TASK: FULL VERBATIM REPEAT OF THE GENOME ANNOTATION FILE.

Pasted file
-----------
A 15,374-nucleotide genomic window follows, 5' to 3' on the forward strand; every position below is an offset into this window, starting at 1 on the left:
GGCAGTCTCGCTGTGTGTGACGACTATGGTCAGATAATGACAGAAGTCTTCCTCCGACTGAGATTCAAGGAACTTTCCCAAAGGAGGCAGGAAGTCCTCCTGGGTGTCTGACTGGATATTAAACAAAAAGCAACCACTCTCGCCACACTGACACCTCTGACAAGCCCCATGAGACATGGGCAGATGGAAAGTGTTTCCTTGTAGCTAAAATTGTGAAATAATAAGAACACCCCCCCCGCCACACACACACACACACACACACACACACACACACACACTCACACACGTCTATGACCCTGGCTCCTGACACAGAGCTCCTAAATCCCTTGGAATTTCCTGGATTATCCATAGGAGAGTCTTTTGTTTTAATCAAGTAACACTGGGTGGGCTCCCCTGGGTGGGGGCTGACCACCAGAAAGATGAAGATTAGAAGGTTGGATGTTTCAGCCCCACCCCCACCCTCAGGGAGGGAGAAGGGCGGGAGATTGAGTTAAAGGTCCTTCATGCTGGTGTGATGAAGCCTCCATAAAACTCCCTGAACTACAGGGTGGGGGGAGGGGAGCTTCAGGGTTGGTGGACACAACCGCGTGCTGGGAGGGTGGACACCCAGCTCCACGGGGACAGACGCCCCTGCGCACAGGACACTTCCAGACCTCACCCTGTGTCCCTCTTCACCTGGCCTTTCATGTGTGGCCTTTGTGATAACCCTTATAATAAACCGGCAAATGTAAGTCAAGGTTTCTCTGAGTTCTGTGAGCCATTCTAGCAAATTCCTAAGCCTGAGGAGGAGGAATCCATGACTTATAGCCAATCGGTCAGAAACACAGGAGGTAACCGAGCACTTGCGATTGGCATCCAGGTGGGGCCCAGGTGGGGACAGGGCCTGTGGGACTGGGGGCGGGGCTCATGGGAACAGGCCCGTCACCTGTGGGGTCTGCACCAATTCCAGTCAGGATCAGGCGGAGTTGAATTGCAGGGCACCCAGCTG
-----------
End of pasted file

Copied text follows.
A 15,374-nucleotide genomic window follows, 5' to 3' on the forward strand; every position below is an offset into this window, starting at 1 on the left:
GGCAGTCTCGCTGTGTGTGACGACTATGGTCAGATAATGACAGAAGTCTTCCTCCGACTGAGATTCAAGGAACTTTCCCAAAGGAGGCAGGAAGTCCTCCTGGGTGTCTGACTGGATATTAAACAAAAAGCAACCACTCTCGCCACACTGACACCTCTGACAAGCCCCATGAGACATGGGCAGATGGAAAGTGTTTCCTTGTAGCTAAAATTGTGAAATAATAAGAACACCCCCCCCGCCACACACACACACACACACACACACACACACACACACACTCACACACGTCTATGACCCTGGCTCCTGACACAGAGCTCCTAAATCCCTTGGAATTTCCTGGATTATCCATAGGAGAGTCTTTTGTTTTAATCAAGTAACACTGGGTGGGCTCCCCTGGGTGGGGGCTGACCACCAGAAAGATGAAGATTAGAAGGTTGGATGTTTCAGCCCCACCCCCACCCTCAGGGAGGGAGAAGGGCGGGAGATTGAGTTAAAGGTCCTTCATGCTGGTGTGATGAAGCCTCCATAAAACTCCCTGAACTACAGGGTGGGGGGAGGGGAGCTTCAGGGTTGGTGGACACAACCGCGTGCTGGGAGGGTGGACACCCAGCTCCACGGGGACAGACGCCCCTGCGCACAGGACACTTCCAGACCTCACCCTGTGTCCCTCTTCACCTGGCCTTTCATGTGTGGCCTTTGTGATAACCCTTATAATAAACCGGCAAATGTAAGTCAAGGTTTCTCTGAGTTCTGTGAGCCATTCTAGCAAATTCCTAAGCCTGAGGAGGAGGAATCCATGACTTATAGCCAATCGGTCAGAAACACAGGAGGTAACCGAGCACTTGCGATTGGCATCCAGGTGGGGCCCAGGTGGGGACAGGGCCTGTGGGACTGGGGGCGGGGCTCATGGGAACAGGCCCGTCACCTGTGGGGTCTGCACCAATTCCAGTCAGGATCAGGCGGAGTTGAATTGCAGGGCACCCAGCTG